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The Depression & the Rise of Extremist Groups (i.e. Fascists and Nazis)

The Depression & the Rise of Extremist Groups

The crash of the United States stock market on October 29, 1929 triggered a global depression in which extremist groups such as fascists and Nazis were allowed to thrive. Between the years of 1929 and 1933 prices would fall, output shrank, and unemployment soared as the world economy collapsed. The U.S. market lost two-thirds of its value, the British market one-fifth, and the German an astounding one-half.

Unemployment in the U.S. had gone from only 3.2 percent in 1929 to 25 percent in 1933; similarly, it reached 16 percent in the United Kingdom and nearly 30 percent in Germany. [1]

In Italy, the rise of fascism resulted as a response to the Versailles Treaty of 1919 and the Great Depression. Benito Mussolini created the Fasci Italiana di Combattimento (Italian Combat Squadron), which called for two things: 1) a totalitarian form of government and 2) a heightened focus on national unity, militarism, social Darwinism, and loyalty to the state. [2] Mussolini quickly transformed the nation into a single party state while removing all restraints on his power.

In Germany, the costs of reparations from World War I, coupled with a severe banking crisis in July 1931 and the fear of communism, made for the perfect breeding grounds for Adolf Hitler’s National Socialist German Worker’s Party with its promise of a “New Germany” to come to power.

Mussolini and Hitler, 1940
Mussolini and Hitler, 1940

Inspired by Mussolini’s “March on Rome,” Hitler originally attempted a coup on the German government on November 8, 1923. Known as the Beer Hall Putsch, the rebellion failed and its participants tried for treason, with Hitler receiving a 10-year sentence (though he served less than one). [3]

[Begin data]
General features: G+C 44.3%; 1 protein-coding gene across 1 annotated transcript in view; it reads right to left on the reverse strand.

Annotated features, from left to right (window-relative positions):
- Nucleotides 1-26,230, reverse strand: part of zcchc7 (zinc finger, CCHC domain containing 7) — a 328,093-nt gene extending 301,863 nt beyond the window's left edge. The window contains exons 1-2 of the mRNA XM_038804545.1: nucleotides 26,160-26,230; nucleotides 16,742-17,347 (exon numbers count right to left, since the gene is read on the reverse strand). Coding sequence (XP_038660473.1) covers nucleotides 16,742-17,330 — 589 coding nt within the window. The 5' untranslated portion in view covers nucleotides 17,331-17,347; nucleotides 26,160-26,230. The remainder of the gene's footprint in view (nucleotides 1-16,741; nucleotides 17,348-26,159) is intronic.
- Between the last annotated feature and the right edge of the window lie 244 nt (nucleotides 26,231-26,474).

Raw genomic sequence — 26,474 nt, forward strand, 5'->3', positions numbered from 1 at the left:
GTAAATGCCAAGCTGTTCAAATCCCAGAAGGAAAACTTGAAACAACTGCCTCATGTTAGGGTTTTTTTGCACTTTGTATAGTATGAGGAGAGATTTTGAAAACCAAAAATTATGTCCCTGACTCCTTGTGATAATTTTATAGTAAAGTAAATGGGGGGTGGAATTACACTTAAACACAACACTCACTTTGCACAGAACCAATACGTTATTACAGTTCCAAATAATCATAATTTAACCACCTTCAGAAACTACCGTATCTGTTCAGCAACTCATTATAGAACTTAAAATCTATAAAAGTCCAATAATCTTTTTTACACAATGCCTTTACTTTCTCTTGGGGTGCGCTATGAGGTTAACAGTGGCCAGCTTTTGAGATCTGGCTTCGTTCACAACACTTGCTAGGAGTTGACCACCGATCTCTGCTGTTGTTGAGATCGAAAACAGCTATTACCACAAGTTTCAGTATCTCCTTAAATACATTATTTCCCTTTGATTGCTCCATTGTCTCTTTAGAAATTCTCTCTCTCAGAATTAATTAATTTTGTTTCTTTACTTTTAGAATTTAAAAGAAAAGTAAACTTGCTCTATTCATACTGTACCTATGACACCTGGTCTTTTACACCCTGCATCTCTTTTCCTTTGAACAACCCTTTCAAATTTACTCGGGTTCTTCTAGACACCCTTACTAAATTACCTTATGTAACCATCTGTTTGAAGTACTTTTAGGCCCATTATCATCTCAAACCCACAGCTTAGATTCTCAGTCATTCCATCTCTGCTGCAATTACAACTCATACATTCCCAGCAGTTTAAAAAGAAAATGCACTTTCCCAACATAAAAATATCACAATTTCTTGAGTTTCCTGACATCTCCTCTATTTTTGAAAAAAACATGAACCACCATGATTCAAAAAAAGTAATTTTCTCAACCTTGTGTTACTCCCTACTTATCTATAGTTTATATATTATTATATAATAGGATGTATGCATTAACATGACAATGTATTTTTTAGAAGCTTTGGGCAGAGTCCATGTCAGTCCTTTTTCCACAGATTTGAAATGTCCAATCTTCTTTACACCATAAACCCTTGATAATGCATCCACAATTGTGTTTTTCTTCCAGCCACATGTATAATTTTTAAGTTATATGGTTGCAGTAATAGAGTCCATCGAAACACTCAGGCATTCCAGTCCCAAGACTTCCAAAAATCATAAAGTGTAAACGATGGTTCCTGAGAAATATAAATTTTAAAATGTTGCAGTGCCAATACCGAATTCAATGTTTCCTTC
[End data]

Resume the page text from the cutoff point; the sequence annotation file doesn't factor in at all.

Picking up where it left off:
While in prison, Hitler realized that he would have to appeal to the general public in order to reach his objectives. Thus, he played down his anti-Semitism and racist nationalism while trying to grow his party. Moreover, the anti-capitalist elements of the party were understated and the negligence of the current government in dealing with the Great Depression, along with the fight against communism, was brought to the forefront.

By the start of 1933, the Nazi party was the largest in German legislature and President Paul von Hindenburg had no choice but to appoint Hitler as Chancellor on January 30, 1933. [3] The domination of the Nazi party at the German elections in early March of that year further cemented Hitler’s position and power. The Enabling Act was passed, allowing Hitler free reign to make any and all laws for the next four years. From then on, events spiraled out of control:

  • Germany caused a commotion when they withdrew from the League of Nations in October 1933;
  • The 1935 Nuremberg Laws deprived Jews of German citizenship and the rights thereof;
  • Military units were sent into the Rhineland on the border with France in 1936; and
  • Austria was finally invaded in March 1938, on the pretense that Germany was seeking to “reunite” ethnic Germans within the borders of one country [2]

Interestingly, in practice, communism and fascism had similar political and social goals and systems but differed in that communism was based on economic equality for all while the underlying ideology of fascism called for a powerful few and distinct classes.

Following the loss of territories to Poland after WWI and denial to the League of Nations, Germany and communist Russia were allied upon the construction of the Rapallo Treaty of 1922. Yet, when Hitler took power, he revoked the treaty and signed one with the Soviet Union’s “bitterest enemy,” Poland, in order to advance his power across Europe. [4]

Even among nations of the same dogma, issues occurred. “It was Mussolini’s Italy – not the democracies of Britain, France, or the USA – that initially led the most vigorous attempts to contain the aggression of Hitler’s Germany.” [4]

However, appeasement by other powers eventually caused Mussolini to realign Italy as an ally of Germany. This type of fragmentation across the continent accentuated the severity of the global economic situation and precipitated World War II.


[1] Hugh Rockoff, “Great Depression,” in International Encyclopedia of the Social Sciences, edited by William A. Darity, Jr., Vol 3, 2nd ed (Detroit: Macmillan Reference USA, 2008): 367-371.

[2] Scott P. Corbett et al., U.S. History (Houston: OpenStax, 2017).

[3] Larry E. Gates, Jr., ed., “Hitler and National Socialism,” in Advanced Placement European History,

[4] Russel Tarr, “The Foreign Policies of Hitler and Mussolini,” History Review, no. 65 (2009): 44.

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